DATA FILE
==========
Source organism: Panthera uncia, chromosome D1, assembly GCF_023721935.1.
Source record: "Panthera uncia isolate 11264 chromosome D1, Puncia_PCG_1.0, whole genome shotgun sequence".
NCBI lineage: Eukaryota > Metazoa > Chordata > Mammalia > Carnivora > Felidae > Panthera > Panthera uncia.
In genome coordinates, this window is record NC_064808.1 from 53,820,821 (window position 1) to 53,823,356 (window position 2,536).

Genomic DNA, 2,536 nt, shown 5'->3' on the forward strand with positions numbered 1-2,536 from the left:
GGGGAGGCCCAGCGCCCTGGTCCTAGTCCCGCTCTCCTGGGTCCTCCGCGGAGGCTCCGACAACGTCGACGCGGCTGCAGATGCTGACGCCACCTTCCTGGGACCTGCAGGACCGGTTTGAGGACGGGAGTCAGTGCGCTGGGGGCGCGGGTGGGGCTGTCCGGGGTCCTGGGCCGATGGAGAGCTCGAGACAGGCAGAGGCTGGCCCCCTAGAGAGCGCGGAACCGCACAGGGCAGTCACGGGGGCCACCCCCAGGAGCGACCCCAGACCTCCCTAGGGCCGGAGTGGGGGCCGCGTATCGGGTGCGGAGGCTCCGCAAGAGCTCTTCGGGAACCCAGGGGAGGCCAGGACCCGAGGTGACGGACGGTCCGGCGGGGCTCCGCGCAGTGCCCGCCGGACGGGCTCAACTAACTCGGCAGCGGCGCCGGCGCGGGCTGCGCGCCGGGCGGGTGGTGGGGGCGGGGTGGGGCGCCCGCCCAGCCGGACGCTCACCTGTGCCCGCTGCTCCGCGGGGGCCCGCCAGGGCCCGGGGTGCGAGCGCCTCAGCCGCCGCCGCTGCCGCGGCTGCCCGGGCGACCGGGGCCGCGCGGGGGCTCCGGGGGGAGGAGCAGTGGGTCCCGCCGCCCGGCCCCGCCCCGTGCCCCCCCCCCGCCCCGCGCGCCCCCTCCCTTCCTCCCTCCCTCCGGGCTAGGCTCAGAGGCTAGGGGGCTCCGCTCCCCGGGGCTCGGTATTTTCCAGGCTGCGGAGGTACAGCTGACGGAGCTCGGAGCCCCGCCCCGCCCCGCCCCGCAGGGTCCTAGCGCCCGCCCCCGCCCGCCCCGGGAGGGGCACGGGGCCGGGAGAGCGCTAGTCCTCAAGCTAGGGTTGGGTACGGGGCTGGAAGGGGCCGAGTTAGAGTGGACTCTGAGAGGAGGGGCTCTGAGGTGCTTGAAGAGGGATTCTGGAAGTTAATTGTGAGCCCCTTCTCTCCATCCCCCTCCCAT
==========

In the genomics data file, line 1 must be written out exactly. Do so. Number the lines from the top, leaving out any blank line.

Source organism: Panthera uncia, chromosome D1, assembly GCF_023721935.1.